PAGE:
M. Dupignac drew himself up with
Napoleanic dignity. "Monsieur will
perhaps allow me to assure him," said
he, "that there is no better stock than
mine upon this con-ti-nent."
"I'm not quite so green as to swal
low every thing I hear, if I do come
from the country," s^iid the Squire,
composedly. "Shut up that drawer. I
say. None of your second-hand scar
let fever and small-pox for me. None
of your dead people's clippings out of
"But, monsieur—" gesticulated the
"I tell you," roared Squire Postleth
waite waxing noisy as he became more
in earnest, "I won't buy a single soli
tary spear of hair, unless 1 know where
it comes from. I'll see it cut myself,
or I'll let it severely alone.'"
M. Dupignac's momentary expres
sion of dismay and perplexity gave way
to an instantaneoito illumination of the
"By all means, by all means, if mon
sieur wishes it." cried he, fitting the
five fingers of one hand against the five
fingers of the other. Monsieur shall be
satisfied. I court publicity. I—Laure!"
—to one of the extravagantly dressed
shop girls—"where, then, is that poor
girl that was here this morning, wish
ing to sell her hair?—the girl with les
cheveux d'or, the head of real gold
that takes its burnish in the sunshine?
Does she still wait, Laure
Mademoiselle Laure was not quite
certain as to that, but she had the
yonng person's address. The young
person should be immediately sent
"Let her be summoned at once,"
said M. Dupignac, with a wave of the
hand, as if he was a monarch, issuing
a royal mandate. "And," with a sec
ondary sweep of the arm toward a vel
vet upholstered chair—"if monsieur
will honor us by waiting bat a few sec
onds his undeserved doubts shall all be
set at rest."
"Seeing is believing," said Squire
Postlethwaite, cavaliexly. And he sat
down, softly whistling "Bonnie Dun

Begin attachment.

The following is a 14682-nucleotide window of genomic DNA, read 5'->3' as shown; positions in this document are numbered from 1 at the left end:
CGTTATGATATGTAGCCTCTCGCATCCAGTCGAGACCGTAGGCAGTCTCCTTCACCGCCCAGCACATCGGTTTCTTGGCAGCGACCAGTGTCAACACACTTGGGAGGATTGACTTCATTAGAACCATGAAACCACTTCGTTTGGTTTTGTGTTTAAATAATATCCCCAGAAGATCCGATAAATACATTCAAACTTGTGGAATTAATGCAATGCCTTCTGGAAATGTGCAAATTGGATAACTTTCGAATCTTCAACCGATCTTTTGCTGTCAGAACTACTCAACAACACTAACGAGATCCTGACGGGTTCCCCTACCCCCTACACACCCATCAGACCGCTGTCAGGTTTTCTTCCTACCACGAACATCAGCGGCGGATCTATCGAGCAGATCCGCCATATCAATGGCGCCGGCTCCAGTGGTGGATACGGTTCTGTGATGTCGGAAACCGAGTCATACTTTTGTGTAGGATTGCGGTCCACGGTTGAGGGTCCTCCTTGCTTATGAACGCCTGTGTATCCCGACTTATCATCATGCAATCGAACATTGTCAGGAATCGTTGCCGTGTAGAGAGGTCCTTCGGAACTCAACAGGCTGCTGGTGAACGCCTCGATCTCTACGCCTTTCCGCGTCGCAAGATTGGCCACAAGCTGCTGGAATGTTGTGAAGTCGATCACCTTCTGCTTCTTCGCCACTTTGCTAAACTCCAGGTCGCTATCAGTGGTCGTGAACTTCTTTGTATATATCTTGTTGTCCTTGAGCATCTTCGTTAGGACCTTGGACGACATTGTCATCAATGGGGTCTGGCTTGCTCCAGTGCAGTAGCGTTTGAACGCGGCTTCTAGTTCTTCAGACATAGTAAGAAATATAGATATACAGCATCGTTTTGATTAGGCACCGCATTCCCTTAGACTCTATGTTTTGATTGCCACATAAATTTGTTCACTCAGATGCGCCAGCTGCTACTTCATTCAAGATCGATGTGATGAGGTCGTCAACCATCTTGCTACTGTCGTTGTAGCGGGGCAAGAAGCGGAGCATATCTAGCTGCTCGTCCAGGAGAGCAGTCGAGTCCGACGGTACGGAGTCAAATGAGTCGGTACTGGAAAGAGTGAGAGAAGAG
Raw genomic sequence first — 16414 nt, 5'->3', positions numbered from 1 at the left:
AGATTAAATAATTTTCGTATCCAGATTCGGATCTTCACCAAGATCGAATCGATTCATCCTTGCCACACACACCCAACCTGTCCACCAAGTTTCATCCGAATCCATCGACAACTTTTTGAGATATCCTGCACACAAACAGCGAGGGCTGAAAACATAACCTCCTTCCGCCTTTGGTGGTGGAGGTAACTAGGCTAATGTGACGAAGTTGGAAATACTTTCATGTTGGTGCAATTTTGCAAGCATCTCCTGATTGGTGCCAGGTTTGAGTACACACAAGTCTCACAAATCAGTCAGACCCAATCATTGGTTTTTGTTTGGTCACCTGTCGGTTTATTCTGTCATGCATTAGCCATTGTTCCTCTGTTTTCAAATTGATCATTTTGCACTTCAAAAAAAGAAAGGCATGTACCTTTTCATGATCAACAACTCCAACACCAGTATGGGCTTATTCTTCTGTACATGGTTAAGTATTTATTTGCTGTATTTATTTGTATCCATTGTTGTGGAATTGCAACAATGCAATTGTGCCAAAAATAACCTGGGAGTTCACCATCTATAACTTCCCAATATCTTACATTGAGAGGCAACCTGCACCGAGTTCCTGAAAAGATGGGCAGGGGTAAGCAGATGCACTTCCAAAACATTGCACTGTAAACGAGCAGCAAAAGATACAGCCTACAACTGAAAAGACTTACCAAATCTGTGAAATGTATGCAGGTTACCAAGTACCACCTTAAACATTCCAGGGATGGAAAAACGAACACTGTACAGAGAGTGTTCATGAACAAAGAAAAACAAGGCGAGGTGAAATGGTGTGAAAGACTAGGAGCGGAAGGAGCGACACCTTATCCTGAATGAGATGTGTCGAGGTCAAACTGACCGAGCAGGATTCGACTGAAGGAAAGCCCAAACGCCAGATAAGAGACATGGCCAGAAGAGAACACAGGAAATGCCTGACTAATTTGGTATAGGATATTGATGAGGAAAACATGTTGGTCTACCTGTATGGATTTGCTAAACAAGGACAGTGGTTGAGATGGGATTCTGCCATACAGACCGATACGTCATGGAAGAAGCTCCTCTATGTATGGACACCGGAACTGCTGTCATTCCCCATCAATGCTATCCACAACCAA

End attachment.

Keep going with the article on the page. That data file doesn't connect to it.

dee," and staring steadfastly out of the
In about fifteen minutes there was a
little bustle of arrival in the next
room. M. Dupignac lifted a Notting
ham lace curtain which sheilded the
glazed upper half of the door of com
munication, and placing his finger on
his lip with a truly French gesture,
pointed to a lovely blue-eyed young
girl, dressed in faded and shabby gar
ments, but the magnificent pale yel
low hair floating like a glory down
over her shoulders.
"By Jove'." ejaculated the Squire,
"that's a splendid head of hair
M. Dupignac shrugged his shoulders.
"She offered to sell it to us this morn
ing," said "but we had not then
an opportunity to dispose of it. It is
to succor her needy mother,poor lamb!
They are poor but respectable."
"You know them, then questioned
"I know them well. Ah," added
M. Dupignac, sentimentally, "how
one has pity for the poor
"I'll buy it," promptly interrupted
Squire Postlethwaite. "There's no
danger of any scarlet fever or small
pax there. She's as fresh as a rose
and as clear as a pink. What will it
"Lok at the tlckness! look at the
length of that chevelure!" cried the
ecstatic Frenchman. "It is cheap—
positively dirt cheap—at fifty dollars.
But to secure monsieur's custom—"
"I'll take it," said the Squire, with
M. Dupignac motioned to Madem
oiselle Laure. Mademoiselle Laure
tapped a tiny silver call-bell, and a,
white aproned man in the next room,
who looked like a barber in disguise,
went ruthlessly at work shearing: away
the long yellow locks. As one py one